And what was it like to take a VIP crew of huge, heavily tatted, blingy b-boys to The Hilfiger Cage? The hip-hop equivalent of seeing a horde of fashionistas lose their minds at a Blahnik sample sale -- only, if you can imagine, less violent?
On this particular occasion, when Puff Daddy (then) and his 15-deep crew came through to load up on oversize jerseys and puffy (!) bomber jackets, we'd just had a fashion show and there was a rack of suits being completely ignored in the sample scooping free-for-all.
"Hey, Puffy," I said, "why don't you take one of these?" This was back in the days when he dressed like this.
I'm quite sure he cocked his head and gave me a similar look from behind his shades, which he was wearing in the dimly lit Cage. Still, I pulled a suit off the rack and checked the size.
"Forty-two regular. That would probably fit you. Try it on." Again he looked at me like I was nuts. I can't remember him ever saying much, but he probably said something like, "Nah nah, that ain't me."
And yet I persisted.
"Puffy, this is a gray flannel chalk stripe suit. This is classic. You need to have a suit like this in your wardrobe. Just try on the jacket and see if it fits!"
As the Bad Boy crew stood around telegraphing "You're playing yourself" vibes, Puffy succumbed to my pressure. He slipped off whatever sloppy XXXL nonsense he had on and slipped into the jacket.
He shook his shoulders to get a feel for it, looking around self-consciously at his uncomfortably quiet crew, and seemed somewhat perturbed that I was putting him in such a position.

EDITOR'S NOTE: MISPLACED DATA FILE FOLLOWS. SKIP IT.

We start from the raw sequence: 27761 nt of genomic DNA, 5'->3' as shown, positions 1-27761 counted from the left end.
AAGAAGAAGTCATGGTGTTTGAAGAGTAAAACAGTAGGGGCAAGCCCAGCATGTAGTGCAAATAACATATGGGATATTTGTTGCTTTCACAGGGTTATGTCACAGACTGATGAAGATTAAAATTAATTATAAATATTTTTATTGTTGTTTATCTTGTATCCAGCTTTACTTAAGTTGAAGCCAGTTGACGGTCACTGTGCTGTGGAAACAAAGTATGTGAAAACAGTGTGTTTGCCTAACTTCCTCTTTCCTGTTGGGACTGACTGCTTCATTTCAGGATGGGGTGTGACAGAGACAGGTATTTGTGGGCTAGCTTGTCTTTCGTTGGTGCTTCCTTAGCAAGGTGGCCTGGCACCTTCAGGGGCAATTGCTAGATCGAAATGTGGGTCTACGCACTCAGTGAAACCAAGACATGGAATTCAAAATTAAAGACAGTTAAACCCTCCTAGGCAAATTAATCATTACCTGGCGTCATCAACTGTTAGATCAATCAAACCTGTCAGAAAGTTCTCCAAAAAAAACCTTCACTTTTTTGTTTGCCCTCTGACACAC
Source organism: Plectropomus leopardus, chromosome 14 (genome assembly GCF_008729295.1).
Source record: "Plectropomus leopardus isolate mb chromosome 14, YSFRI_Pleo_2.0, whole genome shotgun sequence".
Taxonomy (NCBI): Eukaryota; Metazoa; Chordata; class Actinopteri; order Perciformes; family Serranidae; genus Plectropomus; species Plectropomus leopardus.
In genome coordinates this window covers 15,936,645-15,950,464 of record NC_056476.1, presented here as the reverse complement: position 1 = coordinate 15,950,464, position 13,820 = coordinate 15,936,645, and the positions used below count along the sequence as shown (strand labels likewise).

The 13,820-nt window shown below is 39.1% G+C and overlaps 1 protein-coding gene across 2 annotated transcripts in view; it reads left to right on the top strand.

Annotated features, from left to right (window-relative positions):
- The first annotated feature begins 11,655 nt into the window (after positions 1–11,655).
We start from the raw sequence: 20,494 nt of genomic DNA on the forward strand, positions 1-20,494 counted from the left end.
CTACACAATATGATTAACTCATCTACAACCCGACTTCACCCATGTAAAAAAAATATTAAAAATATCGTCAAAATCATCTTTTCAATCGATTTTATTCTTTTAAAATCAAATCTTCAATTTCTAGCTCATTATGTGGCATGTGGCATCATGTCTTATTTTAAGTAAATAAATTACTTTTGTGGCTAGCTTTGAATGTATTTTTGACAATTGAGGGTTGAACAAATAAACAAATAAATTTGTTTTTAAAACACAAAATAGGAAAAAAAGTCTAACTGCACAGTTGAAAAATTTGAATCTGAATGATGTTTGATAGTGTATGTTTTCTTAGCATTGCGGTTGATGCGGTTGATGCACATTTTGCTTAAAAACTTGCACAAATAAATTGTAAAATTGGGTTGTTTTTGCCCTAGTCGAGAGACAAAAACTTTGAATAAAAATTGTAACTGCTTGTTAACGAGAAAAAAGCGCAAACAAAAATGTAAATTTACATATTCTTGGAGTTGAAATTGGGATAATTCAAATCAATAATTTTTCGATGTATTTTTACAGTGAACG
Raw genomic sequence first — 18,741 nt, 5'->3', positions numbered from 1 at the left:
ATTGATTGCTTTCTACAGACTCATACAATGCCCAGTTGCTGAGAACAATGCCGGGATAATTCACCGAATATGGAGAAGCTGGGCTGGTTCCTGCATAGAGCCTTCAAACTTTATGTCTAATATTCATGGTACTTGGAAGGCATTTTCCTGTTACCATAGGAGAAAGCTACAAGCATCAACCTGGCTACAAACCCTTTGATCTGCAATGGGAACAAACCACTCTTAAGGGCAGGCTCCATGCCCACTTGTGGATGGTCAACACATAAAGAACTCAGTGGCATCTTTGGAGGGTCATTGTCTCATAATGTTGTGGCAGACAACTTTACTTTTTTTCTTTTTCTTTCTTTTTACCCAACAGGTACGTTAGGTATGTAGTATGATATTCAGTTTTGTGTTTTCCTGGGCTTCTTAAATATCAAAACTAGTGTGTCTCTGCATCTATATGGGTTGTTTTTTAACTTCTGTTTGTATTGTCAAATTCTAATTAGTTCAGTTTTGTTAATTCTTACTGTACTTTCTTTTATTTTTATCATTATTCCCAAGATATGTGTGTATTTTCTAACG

I pressed on because I knew this was a rite of passage for him. And better he had the experience with me, a 23 year-old black girl who understood exactly who he was and how influential he would soon be rather than a white PR girl who might, inadvertently or not, condescend to him.
I'd known Russell Simmons since high school and had gotten the Hilfiger job after sitting next to Tommy one night at Bowery Bar, the hotspot du jour then, when he came in after the CFDA awards with Russell and Leonardo Dicaprio.
Me after an hour of chatting: "I need to find a job. Maybe I should work in your PR dept."
Tommy: "OK." I started the next week.
As part of Russell's circle, I'd been around a lot of these hip-hop "playa" types when they were just coming into their wealth with no one to guide them. And sometimes I became that guide.
When one of the industry ballers bragged that he’d dropped ten grand at Calvin Klein on 5th Avenue one Sunday after brunch, I said, “You do know that VIPs come up to Tommy and custom order suits from a special catalog and they get them wholesale, don’t you?” His response? Silence.